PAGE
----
Compare Low-Cost Carriers

A clever way to find the cheapest fares overseas is searching for budget airline tickets and promotions. With a growing number of low-cost carriers offering European-bound flights, there's increased competition, Saglie says. "Low-frill, budget airlines are making flights across the Atlantic a lot more affordable," he explains, pointing to the rock-bottom prices available on carriers such as Norwegian Air Shuttle and WOW Air.

Bason also suggests looking at flights from Norwegian for great steals, especially if you're planning a spur-of-the-moment getaway. "They have super cheap rates even up to the last minute, even in winter," he says, though he cautions that you'll have to have the flexibility to fly on certain days and they do impose other restrictions such as baggage fees. Rick Seaney, CEO of, points to Norwegian as particularly enticing, with one-way tickets at deeply discounted rates. Currently, the price for a one-way ticket from New York's John F. Kennedy Airport to Paris-Orly Airport on Dec. 6 is listed at $288, while a one-way ticket to Copenhagen on Dec. 11 is priced at $226. But remember, you'll want to pack light, since you will have to pay extra for checked bags – plus shell out more for in-flight meals.

And once you arrive, flying to multiple cities across Europe on low-cost carriers can be a great way to save money, Klee says. "Airlines like easyJet and Ryanair will often offer bargain-basement prices to get you from point A to point B once you are on the continent," he explains, cautioning that it's important to be smart about connections. "When cobbling together an itinerary using a low-cost air carrier, it might behoove you to allow an extra cushion of time between flights – in case you have to trek from one end of the airport to another or schlep you and all your bags to another terminal."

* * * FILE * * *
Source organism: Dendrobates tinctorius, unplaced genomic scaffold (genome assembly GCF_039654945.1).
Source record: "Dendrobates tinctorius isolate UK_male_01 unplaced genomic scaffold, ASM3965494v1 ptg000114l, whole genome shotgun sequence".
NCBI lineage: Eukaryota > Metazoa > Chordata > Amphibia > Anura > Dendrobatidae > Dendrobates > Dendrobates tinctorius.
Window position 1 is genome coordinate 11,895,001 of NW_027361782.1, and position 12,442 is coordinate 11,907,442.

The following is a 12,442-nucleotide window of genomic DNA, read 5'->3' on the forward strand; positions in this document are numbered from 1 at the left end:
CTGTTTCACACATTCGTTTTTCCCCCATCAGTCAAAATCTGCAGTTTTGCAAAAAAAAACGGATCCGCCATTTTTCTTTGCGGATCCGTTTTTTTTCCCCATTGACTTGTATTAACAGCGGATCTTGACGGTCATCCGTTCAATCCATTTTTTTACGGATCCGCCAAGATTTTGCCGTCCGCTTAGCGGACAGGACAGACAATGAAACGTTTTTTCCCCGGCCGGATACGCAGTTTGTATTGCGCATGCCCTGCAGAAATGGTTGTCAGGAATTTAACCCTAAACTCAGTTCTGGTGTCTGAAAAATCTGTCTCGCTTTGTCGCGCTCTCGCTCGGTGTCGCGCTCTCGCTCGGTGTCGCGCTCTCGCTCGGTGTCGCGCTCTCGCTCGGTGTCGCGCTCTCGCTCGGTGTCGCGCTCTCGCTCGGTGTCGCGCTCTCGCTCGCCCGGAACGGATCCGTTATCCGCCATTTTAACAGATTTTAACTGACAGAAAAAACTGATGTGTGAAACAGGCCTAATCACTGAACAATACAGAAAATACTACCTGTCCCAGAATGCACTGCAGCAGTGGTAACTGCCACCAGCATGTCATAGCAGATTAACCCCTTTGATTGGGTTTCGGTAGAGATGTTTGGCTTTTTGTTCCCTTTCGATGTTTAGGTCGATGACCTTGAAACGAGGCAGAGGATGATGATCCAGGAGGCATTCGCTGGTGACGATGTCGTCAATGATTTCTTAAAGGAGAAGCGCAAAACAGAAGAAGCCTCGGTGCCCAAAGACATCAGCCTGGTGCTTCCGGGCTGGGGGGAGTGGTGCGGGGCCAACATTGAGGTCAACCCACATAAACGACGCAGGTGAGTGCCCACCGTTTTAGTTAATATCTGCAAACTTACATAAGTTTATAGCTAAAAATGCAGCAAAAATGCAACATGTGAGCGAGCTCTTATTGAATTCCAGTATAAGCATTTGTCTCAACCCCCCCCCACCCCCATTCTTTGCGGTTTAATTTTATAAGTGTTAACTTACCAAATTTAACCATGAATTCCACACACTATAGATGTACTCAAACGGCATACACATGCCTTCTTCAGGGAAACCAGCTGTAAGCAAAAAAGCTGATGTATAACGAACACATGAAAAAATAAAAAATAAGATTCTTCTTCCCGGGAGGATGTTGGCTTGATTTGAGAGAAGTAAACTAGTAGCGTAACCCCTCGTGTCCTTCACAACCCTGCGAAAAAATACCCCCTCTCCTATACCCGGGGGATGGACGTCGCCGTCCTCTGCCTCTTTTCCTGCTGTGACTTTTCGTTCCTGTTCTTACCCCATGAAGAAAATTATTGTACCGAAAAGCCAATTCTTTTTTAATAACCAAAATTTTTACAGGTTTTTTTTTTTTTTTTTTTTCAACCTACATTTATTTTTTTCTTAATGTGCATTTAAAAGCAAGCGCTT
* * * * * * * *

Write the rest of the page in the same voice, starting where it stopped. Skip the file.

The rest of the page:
Venture Away From City Centers

Staying in Europe's less-frequented corners can not only yield the best room rates, it's also a great way to tap into the local culture, Saglie says. In some areas, you'll find prices under $100 a night, he explains. Saglie also suggests scouting out last-minute deals for business-friendly properties across cities such as Madrid and London that are looking to fill rooms, especially during the winter season and on weekends.

Another simple way to keep your budget on track is looking for alternative lodging options such as vacation rentals overseas. "You've got to check Airbnb and vacation rentals in major European cities now," Bason says. For vetting options, Bason recommends, which he describes as the Kayak of vacation rentals, thanks to its comprehensive property inventory across Europe and beyond.

Don't Dismiss Package Deals

"The airlines, especially international carriers, will often discount on package rates," Bason says. A clever trick for saving a bundle on your airfare and hotel costs is using Expedia's package product, he says. "When you put it all together, sometimes you can get really deep discounts on all your travel expenses," he says, noting that there are no restrictions for modifying or canceling your reservation, so you can take your time to compare discounts after you book to ensure you get the lowest price. And if you find a better deal two days prior to your check-in date, you'll get refunded the price difference.